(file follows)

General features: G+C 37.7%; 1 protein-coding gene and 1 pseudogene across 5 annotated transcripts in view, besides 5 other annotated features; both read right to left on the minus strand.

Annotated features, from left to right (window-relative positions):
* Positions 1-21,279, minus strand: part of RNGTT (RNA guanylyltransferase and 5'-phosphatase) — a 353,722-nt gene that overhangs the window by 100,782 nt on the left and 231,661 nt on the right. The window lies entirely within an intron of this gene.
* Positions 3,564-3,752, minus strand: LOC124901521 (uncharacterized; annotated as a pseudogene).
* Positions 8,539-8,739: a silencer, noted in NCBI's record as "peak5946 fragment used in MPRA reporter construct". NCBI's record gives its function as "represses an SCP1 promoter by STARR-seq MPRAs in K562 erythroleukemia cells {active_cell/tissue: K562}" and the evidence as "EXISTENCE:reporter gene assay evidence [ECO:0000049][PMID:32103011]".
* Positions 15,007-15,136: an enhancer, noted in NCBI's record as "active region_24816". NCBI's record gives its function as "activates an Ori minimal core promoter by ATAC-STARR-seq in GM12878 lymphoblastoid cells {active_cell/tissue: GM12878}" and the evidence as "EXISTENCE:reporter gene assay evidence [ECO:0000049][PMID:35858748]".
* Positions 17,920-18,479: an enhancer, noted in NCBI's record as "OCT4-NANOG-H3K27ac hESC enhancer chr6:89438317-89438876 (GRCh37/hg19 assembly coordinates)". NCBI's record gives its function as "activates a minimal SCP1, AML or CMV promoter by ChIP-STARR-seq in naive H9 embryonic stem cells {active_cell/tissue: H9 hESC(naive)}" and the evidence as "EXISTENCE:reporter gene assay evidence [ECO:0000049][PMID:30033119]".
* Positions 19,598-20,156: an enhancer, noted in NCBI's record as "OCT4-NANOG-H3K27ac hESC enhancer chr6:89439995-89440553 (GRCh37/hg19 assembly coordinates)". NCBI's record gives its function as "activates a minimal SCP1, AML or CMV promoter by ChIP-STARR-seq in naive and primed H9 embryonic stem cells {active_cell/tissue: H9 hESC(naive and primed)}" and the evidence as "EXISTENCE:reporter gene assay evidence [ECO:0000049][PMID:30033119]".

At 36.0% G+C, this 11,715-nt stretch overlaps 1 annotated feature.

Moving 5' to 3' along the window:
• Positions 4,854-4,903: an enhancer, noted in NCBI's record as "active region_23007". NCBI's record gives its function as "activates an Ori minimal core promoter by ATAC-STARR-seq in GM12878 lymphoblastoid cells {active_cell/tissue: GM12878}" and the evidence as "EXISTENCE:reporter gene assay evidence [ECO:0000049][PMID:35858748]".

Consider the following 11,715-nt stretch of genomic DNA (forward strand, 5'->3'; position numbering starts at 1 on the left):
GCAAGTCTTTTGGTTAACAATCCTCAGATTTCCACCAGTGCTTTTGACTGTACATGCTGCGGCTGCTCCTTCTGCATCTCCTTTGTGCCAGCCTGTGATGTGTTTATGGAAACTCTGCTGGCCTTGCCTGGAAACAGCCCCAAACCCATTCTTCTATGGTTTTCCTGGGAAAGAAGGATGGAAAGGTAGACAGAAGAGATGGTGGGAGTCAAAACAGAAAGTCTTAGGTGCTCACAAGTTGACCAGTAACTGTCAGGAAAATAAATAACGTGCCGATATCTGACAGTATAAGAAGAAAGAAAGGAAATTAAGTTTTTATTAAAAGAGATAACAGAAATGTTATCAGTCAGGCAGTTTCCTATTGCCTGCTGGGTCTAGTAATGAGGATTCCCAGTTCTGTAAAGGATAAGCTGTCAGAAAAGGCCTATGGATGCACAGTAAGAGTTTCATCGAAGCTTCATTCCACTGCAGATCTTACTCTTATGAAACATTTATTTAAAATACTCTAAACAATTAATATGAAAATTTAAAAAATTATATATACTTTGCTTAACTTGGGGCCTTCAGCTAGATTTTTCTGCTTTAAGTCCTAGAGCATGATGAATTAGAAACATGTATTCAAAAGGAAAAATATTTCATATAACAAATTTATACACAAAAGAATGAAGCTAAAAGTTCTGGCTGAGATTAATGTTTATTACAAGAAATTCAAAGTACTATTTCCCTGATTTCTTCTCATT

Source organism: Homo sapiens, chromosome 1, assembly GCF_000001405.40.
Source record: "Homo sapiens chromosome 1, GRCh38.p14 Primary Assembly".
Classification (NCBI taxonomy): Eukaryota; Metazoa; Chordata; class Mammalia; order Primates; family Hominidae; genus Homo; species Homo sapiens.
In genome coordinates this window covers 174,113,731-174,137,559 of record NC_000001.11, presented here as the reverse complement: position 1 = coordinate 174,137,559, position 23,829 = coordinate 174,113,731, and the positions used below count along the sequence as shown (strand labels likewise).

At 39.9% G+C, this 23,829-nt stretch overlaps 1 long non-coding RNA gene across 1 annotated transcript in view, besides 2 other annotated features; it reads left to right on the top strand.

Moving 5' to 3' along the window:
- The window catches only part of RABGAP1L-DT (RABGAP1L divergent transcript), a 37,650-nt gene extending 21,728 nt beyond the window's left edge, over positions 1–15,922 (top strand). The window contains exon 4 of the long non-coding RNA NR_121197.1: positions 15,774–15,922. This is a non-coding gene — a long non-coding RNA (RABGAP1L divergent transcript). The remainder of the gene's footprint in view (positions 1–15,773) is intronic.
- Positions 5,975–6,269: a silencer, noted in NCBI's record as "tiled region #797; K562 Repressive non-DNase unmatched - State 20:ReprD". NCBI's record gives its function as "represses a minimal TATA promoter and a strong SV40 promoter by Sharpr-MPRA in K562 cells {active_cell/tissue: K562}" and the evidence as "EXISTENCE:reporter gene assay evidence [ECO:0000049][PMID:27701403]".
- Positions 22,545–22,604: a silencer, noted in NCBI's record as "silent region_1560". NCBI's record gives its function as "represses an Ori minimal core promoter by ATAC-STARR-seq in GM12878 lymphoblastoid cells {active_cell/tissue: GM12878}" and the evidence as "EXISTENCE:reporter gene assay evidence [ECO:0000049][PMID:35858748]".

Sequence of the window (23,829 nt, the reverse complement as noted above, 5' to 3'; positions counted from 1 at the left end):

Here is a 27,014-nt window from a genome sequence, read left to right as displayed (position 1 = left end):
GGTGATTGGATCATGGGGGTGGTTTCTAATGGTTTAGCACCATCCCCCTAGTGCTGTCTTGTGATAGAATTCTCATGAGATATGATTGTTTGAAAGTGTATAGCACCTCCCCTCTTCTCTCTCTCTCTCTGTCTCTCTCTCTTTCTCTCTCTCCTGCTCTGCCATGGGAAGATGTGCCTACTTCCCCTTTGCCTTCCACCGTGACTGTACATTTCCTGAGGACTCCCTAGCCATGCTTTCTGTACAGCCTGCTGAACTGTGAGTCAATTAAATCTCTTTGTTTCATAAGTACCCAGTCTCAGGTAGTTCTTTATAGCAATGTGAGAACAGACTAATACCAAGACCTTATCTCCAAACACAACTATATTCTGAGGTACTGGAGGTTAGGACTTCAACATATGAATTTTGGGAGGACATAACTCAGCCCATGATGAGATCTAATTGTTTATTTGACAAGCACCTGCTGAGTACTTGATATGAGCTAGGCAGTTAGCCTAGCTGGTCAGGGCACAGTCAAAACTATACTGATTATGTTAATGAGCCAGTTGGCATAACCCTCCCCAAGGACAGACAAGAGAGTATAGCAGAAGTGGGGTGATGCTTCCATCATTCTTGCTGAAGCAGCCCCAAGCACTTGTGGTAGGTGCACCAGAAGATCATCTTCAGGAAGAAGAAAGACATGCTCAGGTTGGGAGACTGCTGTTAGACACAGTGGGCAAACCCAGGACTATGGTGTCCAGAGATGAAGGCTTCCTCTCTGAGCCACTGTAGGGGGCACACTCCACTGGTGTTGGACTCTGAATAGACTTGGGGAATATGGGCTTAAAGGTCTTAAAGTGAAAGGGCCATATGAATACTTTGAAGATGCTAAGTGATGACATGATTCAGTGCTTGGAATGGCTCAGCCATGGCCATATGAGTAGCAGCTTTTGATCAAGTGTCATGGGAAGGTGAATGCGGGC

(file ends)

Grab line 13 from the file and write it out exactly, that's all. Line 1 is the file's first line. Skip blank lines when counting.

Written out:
GCAAGTCTTTTGGTTAACAATCCTCAGATTTCCACCAGTGCTTTTGACTGTACATGCTGCGGCTGCTCCTTCTGCATCTCCTTTGTGCCAGCCTGTGATGTGTTTATGGAAACTCTGCTGGCCTTGCCTGGAAACAGCCCCAAACCCATTCTTCTATGGTTTTCCTGGGAAAGAAGGATGGAAAGGTAGACAGAAGAGATGGTGGGAGTCAAAACAGAAAGTCTTAGGTGCTCACAAGTTGACCAGTAACTGTCAGGAAAATAAATAACGTGCCGATATCTGACAGTATAAGAAGAAAGAAAGGAAATTAAGTTTTTATTAAAAGAGATAACAGAAATGTTATCAGTCAGGCAGTTTCCTATTGCCTGCTGGGTCTAGTAATGAGGATTCCCAGTTCTGTAAAGGATAAGCTGTCAGAAAAGGCCTATGGATGCACAGTAAGAGTTTCATCGAAGCTTCATTCCACTGCAGATCTTACTCTTATGAAACATTTATTTAAAATACTCTAAACAATTAATATGAAAATTTAAAAAATTATATATACTTTGCTTAACTTGGGGCCTTCAGCTAGATTTTTCTGCTTTAAGTCCTAGAGCATGATGAATTAGAAACATGTATTCAAAAGGAAAAATATTTCATATAACAAATTTATACACAAAAGAATGAAGCTAAAAGTTCTGGCTGAGATTAATGTTTATTACAAGAAATTCAAAGTACTATTTCCCTGATTTCTTCTCATT